The Grand Court’s recent costs ruling in Re Global-IP Cayman serves as a word of warning to would-be "friendly creditors" (creditors who agree to bring a creditor’s winding-up petition at the instance of a party that lacks standing to petition as a creditor itself) that they may find themselves footing a hefty bill for legal costs.
The facts were somewhat unusual. The petition was presented by Global-IP Cayman’s (the Company) former Cayman attorneys on a debt of just US$175.84 for unpaid legal fees. However, by the petitioner’s own admission, the true purpose of bringing the petition was not to recover the unpaid fees, but rather to allow a minority shareholder (STM) to make an application for the appointment of provisional liquidators to consider whether the Company’s business should be restructured. The plan ultimately failed though, as the Company’s majority shareholder (Bronzelink) simply settled the unpaid fees.
Upon dismissal of the petition, a dispute arose as to whether the petitioner should be awarded its costs of and occasioned by the petition on the indemnity basis, as is the usual course when a petition debt is settled after presentation of a petition. The petitioner argued that as the debt was not disputed when the petition was brought, and has since been paid, it was successful and the usual costs order should follow. Bronzelink challenged this on the ground, amongst others, that the petition was not a normal creditor’s petition but was instead a contrived plan between the petitioner and STM to enable STM’s application for provisional liquidators to be heard, which had failed; in those circumstances, the petitioner should in fact pay its costs.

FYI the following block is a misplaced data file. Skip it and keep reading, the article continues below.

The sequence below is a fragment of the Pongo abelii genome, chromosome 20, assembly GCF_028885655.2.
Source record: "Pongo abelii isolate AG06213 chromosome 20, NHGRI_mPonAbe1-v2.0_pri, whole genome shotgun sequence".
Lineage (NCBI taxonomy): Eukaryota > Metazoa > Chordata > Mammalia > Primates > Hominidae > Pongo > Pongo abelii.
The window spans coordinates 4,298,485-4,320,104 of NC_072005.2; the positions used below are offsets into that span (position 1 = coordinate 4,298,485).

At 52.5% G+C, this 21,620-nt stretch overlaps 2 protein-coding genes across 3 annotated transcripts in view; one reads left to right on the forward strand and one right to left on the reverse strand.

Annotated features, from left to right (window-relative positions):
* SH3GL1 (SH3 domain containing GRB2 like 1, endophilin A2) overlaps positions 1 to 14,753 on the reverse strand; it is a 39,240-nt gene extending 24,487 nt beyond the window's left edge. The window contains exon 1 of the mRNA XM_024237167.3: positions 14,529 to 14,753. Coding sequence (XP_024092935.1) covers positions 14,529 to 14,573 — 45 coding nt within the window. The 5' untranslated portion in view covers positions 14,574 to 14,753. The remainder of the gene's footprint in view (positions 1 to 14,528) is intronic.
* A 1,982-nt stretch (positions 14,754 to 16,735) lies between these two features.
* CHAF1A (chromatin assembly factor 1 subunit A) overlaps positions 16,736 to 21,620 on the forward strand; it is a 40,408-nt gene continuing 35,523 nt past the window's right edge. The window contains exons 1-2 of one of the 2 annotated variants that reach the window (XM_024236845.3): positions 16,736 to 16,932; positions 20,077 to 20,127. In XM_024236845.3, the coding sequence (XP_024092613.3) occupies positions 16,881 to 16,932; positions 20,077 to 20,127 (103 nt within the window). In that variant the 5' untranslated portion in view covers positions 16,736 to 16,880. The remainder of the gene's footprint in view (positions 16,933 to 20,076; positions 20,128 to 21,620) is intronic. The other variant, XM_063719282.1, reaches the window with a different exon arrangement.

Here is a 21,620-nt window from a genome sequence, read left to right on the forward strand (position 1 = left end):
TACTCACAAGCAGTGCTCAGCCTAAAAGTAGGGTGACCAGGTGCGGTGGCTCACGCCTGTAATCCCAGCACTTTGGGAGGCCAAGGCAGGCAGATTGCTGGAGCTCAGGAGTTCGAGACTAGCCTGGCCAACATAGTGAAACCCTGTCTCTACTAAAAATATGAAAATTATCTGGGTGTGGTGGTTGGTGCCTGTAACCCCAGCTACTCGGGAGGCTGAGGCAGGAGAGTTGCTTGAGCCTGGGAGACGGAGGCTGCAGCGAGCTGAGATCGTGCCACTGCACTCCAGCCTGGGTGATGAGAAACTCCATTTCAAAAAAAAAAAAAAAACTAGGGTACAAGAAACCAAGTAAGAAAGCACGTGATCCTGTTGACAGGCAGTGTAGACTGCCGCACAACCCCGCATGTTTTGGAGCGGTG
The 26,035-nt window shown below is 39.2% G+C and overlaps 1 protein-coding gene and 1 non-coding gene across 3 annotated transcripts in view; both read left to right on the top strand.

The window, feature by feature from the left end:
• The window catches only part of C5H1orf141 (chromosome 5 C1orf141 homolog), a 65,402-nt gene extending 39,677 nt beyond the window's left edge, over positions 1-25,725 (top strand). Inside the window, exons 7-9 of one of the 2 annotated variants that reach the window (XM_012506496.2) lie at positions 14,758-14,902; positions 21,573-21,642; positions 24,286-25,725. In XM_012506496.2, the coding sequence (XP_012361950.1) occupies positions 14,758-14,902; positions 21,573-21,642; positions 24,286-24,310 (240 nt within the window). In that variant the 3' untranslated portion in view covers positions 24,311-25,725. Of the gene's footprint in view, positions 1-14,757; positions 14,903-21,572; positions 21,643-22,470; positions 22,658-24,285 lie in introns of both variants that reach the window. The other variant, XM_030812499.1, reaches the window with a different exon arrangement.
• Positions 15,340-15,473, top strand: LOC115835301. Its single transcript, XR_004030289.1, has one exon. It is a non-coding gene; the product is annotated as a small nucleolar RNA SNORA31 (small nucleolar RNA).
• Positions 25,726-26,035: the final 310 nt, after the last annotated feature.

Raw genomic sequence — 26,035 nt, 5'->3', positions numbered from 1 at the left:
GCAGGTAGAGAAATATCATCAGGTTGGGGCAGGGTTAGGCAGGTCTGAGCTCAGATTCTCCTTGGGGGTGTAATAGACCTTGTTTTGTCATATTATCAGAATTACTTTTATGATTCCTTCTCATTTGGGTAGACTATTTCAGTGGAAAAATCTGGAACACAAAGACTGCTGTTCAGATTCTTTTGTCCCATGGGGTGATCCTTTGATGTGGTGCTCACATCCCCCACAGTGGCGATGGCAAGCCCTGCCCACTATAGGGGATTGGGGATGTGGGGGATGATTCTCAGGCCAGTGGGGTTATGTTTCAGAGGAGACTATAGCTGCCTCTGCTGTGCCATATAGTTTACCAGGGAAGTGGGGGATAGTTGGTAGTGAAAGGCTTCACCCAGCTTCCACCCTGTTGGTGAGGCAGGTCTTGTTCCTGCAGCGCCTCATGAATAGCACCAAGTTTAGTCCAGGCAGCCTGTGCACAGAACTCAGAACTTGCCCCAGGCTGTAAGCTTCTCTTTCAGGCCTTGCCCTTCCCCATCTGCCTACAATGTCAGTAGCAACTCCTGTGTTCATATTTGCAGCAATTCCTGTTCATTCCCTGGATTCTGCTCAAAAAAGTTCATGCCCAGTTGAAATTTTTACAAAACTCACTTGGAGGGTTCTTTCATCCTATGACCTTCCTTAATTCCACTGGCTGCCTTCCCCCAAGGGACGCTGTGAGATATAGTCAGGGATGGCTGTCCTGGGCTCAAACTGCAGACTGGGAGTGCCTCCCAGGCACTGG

The Court did not find wholly in favour of either party; it did not order the petitioner to pay Bronzelink’s costs, however it also refused to award the petitioner its costs (some US$65,000). In reaching its decision, the Court held that the petitioner had not acted improperly in agreeing to be STM’s friendly creditor (as it genuinely considered a restructuring to be in the Company’s best interests), and thus there was no basis on which to make a finding of impropriety against the petitioner. However, the Court also held that since the true purpose for which the petition was brought had failed, the petitioner could not be said to have been successful and therefore, on the “exceptional circumstances” of this case, the usual costs order was not appropriate.